NBC-14H2 and NBC-1E6 were found to have Tn5 insertions in fdx and ygfZ, respectively. We have subsequently shown that ferredoxin (Fdx) is involved in CNF1 secretion across the bacterial inner membrane and YgfZ is involved in CNF1 secretion into outer membrane vesicles [40,41].
We also showed that CNF1 translocation into HBMEC monolayer did not occur in the fdx and ygfZ deletion mutants, and these defects were restored by complementation with fdx and ygfZ, respectively (Figure 3). Briefly, CNF1 translocation into HBMEC monolayer was examined using E. coli strains harboring the plasmid pCXN, as previously described [40,41]. In pCXN, CNF1 is translationally fused with Bla, and the expression of the CNF1-Bla fusion from pCXN was induced with 1 mM IPTG. On the day of infection, HBMEC were pre-loaded with CCF4/AM dye and incubated with IPTG-treated bacteria. Non-fluorescent esterified CCF4/AM, upon entry into HBMEC monolayer is converted to fluorescent green CCF4 by cellular esterases. Translocation of CNF1-Bla into HBMEC monolayer induces catalytic cleavage of the CCF4 β-lactam ring, which produces an easily detectable color change in CCF4 fluorescence from green to blue emission. After 45 min of infection, the translocation of CNF1-Bla into HBMEC monolayer was examined under fluorescent microscope (Figure 3).
We next showed that the fdx and ygfZ mutants were significantly defective in invasion of HBMEC compared to the parent strain by virtue of their failure to secrete CNF1, and their invasion defects were restored to the levels of the parent strain by complementation with respective wild type genes (Figure 4).
Elucidation of the mechanisms involved in CNF1 secretion will, therefore, help in enhancing our knowledge on the pathogenesis of E. coli meningitis and also in developing a novel strategy targeting CNF1 secretion in prevention of E. coli meningitis. Taken together, these findings suggest that modulation of bacterial secretion systems (CNF1 secretion) is likely to represent a novel approach for investigating the pathogenesis and prevention of E. coli meningitis.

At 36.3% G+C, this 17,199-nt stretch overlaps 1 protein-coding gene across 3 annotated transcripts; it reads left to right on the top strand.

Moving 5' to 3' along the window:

7. Modulation of Host Receptor and Signaling Molecules for Prevention of E. coli Invasion of the Blood-Brain Barrier
As indicated above, meningitis-causing E. coli penetration into the brain requires E. coli invasion of HBMEC, involving specific microbial-host interactions (so-called ligand-receptor interactions) and specific host cell signaling molecules [9,10,11]. We have shown that CNF1-mediated E. coli uptake and RhoA activation in HBMEC were inhibited by 37LRP antisense oligodeoxynucleotides, whereas they were increased in 37LRP-overexpressing cells . These findings support the concept that the expression level of host cell receptor(s) dictates the fate of E. coli invasion of HBMEC in a bacterial ligand-dependent manner. In addition, pharmacological inhibition of the host cell receptor (e.g., 37LRP) and host cell signaling molecules (e.g., RhoA) involved in E. coli invasion of HBMEC was efficient in preventing E. coli penetration of the blood-brain barrier . These findings demonstrate that pharmacological inhibition of the HBMEC receptors that interact with E. coli factors and host cell signaling molecules contributing to E. coli invasion of HBMEC might be a novel strategy for prevention of E. coli meningitis.
E. coli meningitis continues to be an important cause of mortality and morbidity, and recent reports of E. coli meningitis caused by antimicrobial resistant strains are a particular concern. These findings indicate that a novel strategy is needed to identify new targets for prevention and therapy of E. coli meningitis. CNF1 is a key microbial factor contributing to E. coli penetration of the blood-brain barrier, the essential step in the development of E. coli meningitis, but CNF1 is a cytoplasmic protein, and CNF1 secretion is needed to interact with the host receptor on the blood-brain barrier. CNF secretion and CNF1 interaction with the host receptor are likely to represent a novel target for prevention and therapy of E. coli meningitis.
This work was supported in part by NIH grants, NS26310 and AI84984
Conflicts of Interest
The authors declare no conflict of interest.